In his contribution to our continuing conversation about our Savior and the sipping sauce, my buddy Chad made a point about the miracle at the wedding feast at Cana of Galilee when Jesus turned water into wine. That passage is very near and dear to me. The story ranks about #2 on my top-ten list of favorites, right behind Elijah taunting and subsequently beheading the prophets of Baal (1 Kings 18).
It is the first passage of which I remember receiving revelation, or a deeper understanding while eating scripture communion with the Lord. So as I share those thoughts, please pardon the 1990’s “faith movement” style of exegesis. These are the things I felt the Lord revealed to me regarding this passage and additional commentary:
1 On the third day a wedding took place at Cana in Galilee. Jesus' mother was there, [3rd day = Day of Resurrection which is when our bridal gown was bought.]
2 and Jesus and his disciples had also been invited to the wedding. Jesus will come into any circumstance or setting when invited.
3 When the wine was gone, Jesus' mother said to him, "They have no more wine."
This was not an “invitation” but a declaration of a need. Moms seem to always worry about how something will look, or if someone will be “exposed” or embarrassed. My buddy Greg would shrug his shoulders and send everyone home. I would have gotten some buds together and taken up a collection and went to the market. I see the validity of all of those reactions, but - What would Jesus do? Let’s see…
4 "Dear woman, why do you involve me?" Jesus replied. "My time has not yet come."
Jesus is not obligated to fix the messes we make, but His grace applied usually does. Jesus “timing” is not necessarily tied to our schedule or agendas.
5 His mother said to the servants, "Do whatever he tells you."
I see this as an act of faith (surrender) by Mary. Did He honor his mother? Was He responding to her faith? Since He only does that which He sees the Father do, perhaps He “saw” the Father doing this at His wedding feast. Something prompted Him to act after implying it wasn’t HIS problem.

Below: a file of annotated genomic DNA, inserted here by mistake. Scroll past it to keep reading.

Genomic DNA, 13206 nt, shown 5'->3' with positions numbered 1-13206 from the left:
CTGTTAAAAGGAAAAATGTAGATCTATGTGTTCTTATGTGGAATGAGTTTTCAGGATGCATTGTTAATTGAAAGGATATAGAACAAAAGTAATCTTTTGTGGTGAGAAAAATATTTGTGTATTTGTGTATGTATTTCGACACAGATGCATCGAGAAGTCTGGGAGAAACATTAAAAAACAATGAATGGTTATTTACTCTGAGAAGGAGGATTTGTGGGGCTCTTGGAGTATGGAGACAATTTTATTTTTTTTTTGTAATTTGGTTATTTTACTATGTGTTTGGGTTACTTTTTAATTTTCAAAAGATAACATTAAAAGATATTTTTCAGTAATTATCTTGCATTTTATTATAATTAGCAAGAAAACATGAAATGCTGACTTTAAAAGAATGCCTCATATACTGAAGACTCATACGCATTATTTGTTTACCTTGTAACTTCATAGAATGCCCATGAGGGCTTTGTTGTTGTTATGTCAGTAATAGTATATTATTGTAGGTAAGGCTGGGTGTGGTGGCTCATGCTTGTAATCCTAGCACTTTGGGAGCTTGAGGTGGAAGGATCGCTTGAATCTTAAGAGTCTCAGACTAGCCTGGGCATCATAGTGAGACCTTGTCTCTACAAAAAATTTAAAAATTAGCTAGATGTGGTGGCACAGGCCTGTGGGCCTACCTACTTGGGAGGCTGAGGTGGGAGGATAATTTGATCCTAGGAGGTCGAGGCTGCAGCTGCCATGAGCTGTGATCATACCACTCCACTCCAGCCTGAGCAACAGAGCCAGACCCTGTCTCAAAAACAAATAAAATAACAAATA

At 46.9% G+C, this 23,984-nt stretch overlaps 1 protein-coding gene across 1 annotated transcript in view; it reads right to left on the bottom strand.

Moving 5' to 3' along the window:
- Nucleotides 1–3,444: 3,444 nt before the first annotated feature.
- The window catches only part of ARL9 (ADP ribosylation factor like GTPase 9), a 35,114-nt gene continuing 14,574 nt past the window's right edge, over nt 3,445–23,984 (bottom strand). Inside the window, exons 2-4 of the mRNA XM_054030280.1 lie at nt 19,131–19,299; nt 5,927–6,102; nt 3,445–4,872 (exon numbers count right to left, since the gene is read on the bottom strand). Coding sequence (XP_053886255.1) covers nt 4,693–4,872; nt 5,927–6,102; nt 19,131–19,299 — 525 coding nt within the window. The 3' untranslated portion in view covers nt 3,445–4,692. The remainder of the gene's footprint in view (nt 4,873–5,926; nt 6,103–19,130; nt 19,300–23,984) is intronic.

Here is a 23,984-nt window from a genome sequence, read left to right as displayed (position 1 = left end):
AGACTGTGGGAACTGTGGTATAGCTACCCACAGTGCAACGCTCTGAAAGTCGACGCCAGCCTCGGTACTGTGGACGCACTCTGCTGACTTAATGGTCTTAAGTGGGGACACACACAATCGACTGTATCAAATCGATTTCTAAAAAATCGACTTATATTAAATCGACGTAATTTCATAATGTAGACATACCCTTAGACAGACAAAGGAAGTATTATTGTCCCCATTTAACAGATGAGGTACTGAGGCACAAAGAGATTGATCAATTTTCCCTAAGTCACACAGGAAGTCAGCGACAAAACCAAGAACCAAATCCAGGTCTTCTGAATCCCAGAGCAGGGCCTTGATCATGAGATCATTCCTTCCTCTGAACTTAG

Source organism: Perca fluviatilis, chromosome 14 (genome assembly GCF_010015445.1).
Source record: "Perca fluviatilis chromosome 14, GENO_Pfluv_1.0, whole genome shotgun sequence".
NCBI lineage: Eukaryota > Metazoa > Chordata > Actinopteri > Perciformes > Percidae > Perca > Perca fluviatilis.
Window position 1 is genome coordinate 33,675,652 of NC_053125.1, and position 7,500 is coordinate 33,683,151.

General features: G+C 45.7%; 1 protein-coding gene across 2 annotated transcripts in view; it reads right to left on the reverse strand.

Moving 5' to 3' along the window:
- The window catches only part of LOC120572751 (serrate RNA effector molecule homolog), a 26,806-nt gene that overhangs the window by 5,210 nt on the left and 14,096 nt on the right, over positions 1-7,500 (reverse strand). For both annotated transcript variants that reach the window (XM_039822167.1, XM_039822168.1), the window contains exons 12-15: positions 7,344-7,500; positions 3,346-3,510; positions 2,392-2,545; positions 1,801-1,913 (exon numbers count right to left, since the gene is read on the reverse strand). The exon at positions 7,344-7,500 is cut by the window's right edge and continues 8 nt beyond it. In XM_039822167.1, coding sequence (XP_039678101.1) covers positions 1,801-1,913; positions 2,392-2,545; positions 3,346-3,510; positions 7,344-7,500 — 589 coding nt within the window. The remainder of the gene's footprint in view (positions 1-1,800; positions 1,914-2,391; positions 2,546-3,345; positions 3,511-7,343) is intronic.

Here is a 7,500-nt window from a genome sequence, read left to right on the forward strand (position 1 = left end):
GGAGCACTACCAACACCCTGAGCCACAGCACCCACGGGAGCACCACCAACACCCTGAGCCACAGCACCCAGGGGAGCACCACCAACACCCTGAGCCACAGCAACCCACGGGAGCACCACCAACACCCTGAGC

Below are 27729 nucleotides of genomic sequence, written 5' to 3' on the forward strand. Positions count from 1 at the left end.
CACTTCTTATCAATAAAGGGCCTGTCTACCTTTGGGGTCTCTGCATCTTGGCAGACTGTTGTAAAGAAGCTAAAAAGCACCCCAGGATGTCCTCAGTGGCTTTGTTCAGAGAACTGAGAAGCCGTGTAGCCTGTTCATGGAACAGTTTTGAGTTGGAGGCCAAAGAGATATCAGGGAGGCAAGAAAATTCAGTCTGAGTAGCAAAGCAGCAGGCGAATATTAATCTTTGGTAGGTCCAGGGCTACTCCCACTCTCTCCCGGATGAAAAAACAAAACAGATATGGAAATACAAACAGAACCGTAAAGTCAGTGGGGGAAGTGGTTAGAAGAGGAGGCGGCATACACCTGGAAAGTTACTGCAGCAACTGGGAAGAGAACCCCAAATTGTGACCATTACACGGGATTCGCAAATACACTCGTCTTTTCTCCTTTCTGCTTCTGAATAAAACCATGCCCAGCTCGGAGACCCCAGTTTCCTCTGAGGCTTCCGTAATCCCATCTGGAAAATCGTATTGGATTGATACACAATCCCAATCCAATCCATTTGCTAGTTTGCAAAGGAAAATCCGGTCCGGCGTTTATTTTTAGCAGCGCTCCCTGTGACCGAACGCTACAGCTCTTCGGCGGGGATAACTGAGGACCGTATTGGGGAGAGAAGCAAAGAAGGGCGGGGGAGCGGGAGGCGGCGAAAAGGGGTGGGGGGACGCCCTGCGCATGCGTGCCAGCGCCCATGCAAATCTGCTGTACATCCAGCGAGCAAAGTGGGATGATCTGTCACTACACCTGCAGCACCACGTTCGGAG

6 Nearby stood six stone water jars, the kind used by the Jews for ceremonial washing, each holding from twenty to thirty gallons.
Six is the number that often represents man or flesh in scripture, and stone the condition of his heart. Earthen vessel is also a depiction of us, dirty and filthy inside with much sediment settled in our hearts from religious traditions/ceremonies, and often we are “used” by others for their benefit, depleting but never giving back.
7 Jesus said to the servants, "Fill the jars with water"; so they filled them to the brim.
They weren’t full, so Jesus said, “just add water.” He will fill us with His living water, and does so fully, which literally changes the properties within us to transform us. That is His new covenant in action.
8 Then he told them, "Now draw some out and take it to the master of the banquet." They did so,
I love this picture here of one servant drawing out the goodness of another and taking it to yet a third. That is the beautiful picture of relationship and making disciples. Oh that we would draw out the wine of other storehouses and drink in life from others. He gathers the water of the seas into jars and puts the deep into storehouses. Psalms 33:7; Deep calls to deep…Psalms 42:7; The purposes of a man's heart are deep waters, but a man of understanding draws them out. Proverbs 20:5.